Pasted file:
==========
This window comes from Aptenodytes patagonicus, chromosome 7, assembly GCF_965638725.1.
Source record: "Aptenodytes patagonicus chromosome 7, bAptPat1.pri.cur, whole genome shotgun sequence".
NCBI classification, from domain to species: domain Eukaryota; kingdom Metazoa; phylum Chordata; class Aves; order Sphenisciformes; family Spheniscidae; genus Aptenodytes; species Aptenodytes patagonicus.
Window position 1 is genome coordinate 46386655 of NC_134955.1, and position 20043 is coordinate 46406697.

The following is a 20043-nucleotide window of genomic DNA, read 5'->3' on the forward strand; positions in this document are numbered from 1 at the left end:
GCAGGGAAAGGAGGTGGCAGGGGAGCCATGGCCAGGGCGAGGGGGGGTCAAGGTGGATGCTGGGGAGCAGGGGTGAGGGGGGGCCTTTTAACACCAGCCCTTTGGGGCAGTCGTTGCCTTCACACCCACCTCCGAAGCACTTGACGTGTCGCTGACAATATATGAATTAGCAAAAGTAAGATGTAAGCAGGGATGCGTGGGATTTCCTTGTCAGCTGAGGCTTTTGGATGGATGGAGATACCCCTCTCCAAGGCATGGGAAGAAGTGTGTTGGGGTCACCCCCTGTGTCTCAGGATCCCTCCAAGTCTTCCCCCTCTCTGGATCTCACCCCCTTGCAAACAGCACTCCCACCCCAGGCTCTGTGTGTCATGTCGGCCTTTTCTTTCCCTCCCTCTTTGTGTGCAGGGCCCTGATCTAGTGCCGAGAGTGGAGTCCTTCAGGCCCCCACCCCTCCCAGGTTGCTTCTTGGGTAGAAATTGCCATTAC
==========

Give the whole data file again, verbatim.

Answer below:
This window comes from Aptenodytes patagonicus, chromosome 7, assembly GCF_965638725.1.
Source record: "Aptenodytes patagonicus chromosome 7, bAptPat1.pri.cur, whole genome shotgun sequence".
NCBI classification, from domain to species: domain Eukaryota; kingdom Metazoa; phylum Chordata; class Aves; order Sphenisciformes; family Spheniscidae; genus Aptenodytes; species Aptenodytes patagonicus.
Window position 1 is genome coordinate 46386655 of NC_134955.1, and position 20043 is coordinate 46406697.

The following is a 20043-nucleotide window of genomic DNA, read 5'->3' on the forward strand; positions in this document are numbered from 1 at the left end:
GCAGGGAAAGGAGGTGGCAGGGGAGCCATGGCCAGGGCGAGGGGGGGTCAAGGTGGATGCTGGGGAGCAGGGGTGAGGGGGGGCCTTTTAACACCAGCCCTTTGGGGCAGTCGTTGCCTTCACACCCACCTCCGAAGCACTTGACGTGTCGCTGACAATATATGAATTAGCAAAAGTAAGATGTAAGCAGGGATGCGTGGGATTTCCTTGTCAGCTGAGGCTTTTGGATGGATGGAGATACCCCTCTCCAAGGCATGGGAAGAAGTGTGTTGGGGTCACCCCCTGTGTCTCAGGATCCCTCCAAGTCTTCCCCCTCTCTGGATCTCACCCCCTTGCAAACAGCACTCCCACCCCAGGCTCTGTGTGTCATGTCGGCCTTTTCTTTCCCTCCCTCTTTGTGTGCAGGGCCCTGATCTAGTGCCGAGAGTGGAGTCCTTCAGGCCCCCACCCCTCCCAGGTTGCTTCTTGGGTAGAAATTGCCATTAC